Netflix is now streaming in Cuba

In the latest sign that Internet access is expanding — slowly — for Cubans, Netflix announced it has begun offering its movie-and-TV-subscription service to people in that country.

Starting Monday, people in Cuba with Internet connections and access to international payment methods — still a precious few in the population, and mostly state officials and the wealthy foreigners — will be able to subscribe to Netflix and watch a curated selection of popular movies and TV shows. Netflix-produced series, Orange is the New Black and House of Cards, have become wildly successful.

“We are delighted to finally be able to offer Netflix to the people of Cuba, connecting them with stories they will love from all over the world,” Netflix co-founder and CEO Reed Hastings said in a news release. “Cuba has great filmmakers and a robust arts culture and one day we hope to be able to bring their work to our global audience of over 57 million members.”

Los Gatos-based Netflix began offering its service in Latin America in 2011, the company said. It now has over 5 million members from the region.

Netflix’s release dovetails with the Obama Administration’s agenda, as freedom of the Internet — and freedom of speech in general — is among the President’s top priorities as the White House moves to improve relations with its southern neighbor. President Obama late last year ended a half-century of enmity with Cuba, lifting long-standing trade embargoes and normalizing relations between the two nations. Last week the Obama administration began to permit commercial shipments of devices like mobile phones and laptops, as well as related software and hardware, the Wall Street Journal reported.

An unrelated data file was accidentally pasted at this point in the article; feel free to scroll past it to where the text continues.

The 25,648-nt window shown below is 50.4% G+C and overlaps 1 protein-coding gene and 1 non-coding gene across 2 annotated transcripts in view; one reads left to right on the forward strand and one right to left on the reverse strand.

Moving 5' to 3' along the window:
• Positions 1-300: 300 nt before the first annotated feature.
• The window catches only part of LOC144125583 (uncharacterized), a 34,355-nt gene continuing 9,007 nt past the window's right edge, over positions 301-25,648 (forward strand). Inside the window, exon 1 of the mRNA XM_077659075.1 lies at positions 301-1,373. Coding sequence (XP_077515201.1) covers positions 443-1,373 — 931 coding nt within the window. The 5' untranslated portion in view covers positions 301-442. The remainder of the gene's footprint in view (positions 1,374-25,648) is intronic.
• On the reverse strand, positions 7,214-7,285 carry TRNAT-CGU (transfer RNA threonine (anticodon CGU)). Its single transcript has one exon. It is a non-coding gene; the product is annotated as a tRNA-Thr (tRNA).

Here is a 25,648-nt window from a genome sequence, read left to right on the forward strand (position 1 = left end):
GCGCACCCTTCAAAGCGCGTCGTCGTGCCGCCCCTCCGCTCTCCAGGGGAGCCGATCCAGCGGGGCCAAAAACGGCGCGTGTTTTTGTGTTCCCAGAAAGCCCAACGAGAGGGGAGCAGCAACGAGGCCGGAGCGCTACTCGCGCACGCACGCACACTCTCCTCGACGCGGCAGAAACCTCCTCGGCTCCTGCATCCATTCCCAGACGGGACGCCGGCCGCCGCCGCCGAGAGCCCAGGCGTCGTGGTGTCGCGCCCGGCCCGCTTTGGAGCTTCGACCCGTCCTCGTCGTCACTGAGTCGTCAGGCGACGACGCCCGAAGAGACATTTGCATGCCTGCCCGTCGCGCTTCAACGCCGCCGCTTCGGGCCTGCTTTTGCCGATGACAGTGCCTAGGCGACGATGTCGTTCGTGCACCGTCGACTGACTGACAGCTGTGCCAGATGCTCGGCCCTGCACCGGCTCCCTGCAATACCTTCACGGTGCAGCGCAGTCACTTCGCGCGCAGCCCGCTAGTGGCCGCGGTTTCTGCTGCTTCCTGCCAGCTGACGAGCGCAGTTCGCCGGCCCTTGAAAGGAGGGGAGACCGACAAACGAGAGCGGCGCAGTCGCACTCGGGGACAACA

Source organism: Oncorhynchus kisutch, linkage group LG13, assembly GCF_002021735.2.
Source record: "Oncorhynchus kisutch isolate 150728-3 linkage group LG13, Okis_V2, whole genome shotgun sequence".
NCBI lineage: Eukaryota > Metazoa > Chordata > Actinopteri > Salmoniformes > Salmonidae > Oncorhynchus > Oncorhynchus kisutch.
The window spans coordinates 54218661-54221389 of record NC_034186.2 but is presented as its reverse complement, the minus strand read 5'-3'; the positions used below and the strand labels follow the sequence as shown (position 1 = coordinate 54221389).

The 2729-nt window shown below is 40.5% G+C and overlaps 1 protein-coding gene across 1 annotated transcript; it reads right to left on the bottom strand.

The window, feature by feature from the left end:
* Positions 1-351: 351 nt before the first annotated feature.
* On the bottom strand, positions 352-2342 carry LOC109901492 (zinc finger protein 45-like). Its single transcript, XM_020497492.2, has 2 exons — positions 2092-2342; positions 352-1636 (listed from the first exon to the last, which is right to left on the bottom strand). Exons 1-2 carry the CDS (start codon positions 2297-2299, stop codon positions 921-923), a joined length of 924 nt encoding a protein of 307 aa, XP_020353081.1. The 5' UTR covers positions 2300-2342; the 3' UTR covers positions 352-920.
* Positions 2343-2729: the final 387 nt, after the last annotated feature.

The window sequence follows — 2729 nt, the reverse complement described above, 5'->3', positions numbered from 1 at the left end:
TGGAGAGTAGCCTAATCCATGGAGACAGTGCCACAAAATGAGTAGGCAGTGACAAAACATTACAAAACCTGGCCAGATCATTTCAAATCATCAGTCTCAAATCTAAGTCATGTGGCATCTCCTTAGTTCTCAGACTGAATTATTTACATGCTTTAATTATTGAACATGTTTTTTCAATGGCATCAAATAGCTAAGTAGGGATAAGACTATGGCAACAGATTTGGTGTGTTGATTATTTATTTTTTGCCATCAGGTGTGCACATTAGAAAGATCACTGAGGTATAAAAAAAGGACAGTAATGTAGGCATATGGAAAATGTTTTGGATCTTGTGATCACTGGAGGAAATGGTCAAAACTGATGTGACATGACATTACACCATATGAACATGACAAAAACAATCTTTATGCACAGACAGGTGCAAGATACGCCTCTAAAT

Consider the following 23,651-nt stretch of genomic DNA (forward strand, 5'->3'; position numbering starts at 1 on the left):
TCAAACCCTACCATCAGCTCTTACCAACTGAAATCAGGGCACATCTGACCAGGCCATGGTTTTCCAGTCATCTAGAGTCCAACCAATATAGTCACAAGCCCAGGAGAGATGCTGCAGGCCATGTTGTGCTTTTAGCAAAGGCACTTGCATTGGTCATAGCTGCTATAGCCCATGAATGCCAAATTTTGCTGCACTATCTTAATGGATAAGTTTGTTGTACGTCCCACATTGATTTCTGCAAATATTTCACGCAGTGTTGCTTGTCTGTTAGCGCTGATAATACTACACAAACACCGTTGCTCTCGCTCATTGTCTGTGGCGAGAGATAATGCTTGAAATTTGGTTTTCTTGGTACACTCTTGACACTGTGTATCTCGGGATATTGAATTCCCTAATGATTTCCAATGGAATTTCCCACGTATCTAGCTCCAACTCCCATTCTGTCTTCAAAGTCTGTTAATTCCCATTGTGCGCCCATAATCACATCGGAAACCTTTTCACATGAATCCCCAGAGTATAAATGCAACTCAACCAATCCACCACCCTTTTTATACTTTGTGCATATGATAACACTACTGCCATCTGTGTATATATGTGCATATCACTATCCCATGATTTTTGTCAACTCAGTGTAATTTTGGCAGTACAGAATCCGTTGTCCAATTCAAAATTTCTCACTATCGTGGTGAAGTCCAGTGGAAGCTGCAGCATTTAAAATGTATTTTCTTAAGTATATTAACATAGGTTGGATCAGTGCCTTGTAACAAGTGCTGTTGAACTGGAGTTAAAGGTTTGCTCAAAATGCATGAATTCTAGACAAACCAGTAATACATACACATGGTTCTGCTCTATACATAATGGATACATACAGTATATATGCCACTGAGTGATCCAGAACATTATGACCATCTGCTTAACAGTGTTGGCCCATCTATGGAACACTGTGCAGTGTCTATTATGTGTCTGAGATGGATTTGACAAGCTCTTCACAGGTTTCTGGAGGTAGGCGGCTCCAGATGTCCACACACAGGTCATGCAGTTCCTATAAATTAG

For more than half a century, the Castro brothers’ regime has restricted telecommunications and the media for the Cuban people. As a result, only 5 to 26 percent of Cuba’s 11.3 million people have access to the Internet, according to a 2014 study by Washington-based advocacy group Freedom House. There are some ways to legally access the Internet in Cuba, but not in one’s home or on mobile devices, and not by connecting to the full World Wide Web. In June 2013, access to Cuba’s new high-speed internet was extended to citizens for the first time, albeit only from designated, censored “cyber points” at prices few can afford. Internet speeds are also dreadfully slow.

“Cuba has long ranked as one of the world’s most repressive environments for information and communication technologies,” according to the Freedom House. “High prices, exceptionally slow connectivity, and extensive government regulation have resulted in a pronounced lack of access to applications and services other than email. Most users can access only a government-controlled intranet rather than the global internet, with hourly connection costs amounting to 20 percent of the minimum monthly wage.”

Social media, political content and free press are also restricted.

But Netflix’s entrance into Cuba is a sign that, under this diplomatic thaw with the US, Internet access is improving. As credit and debit cards become more widely available, and speeds improve, not only Netflix but also other Internet services can begin to penetrate the country.

Image from House of Cards, an award-winning Netflix original series

 

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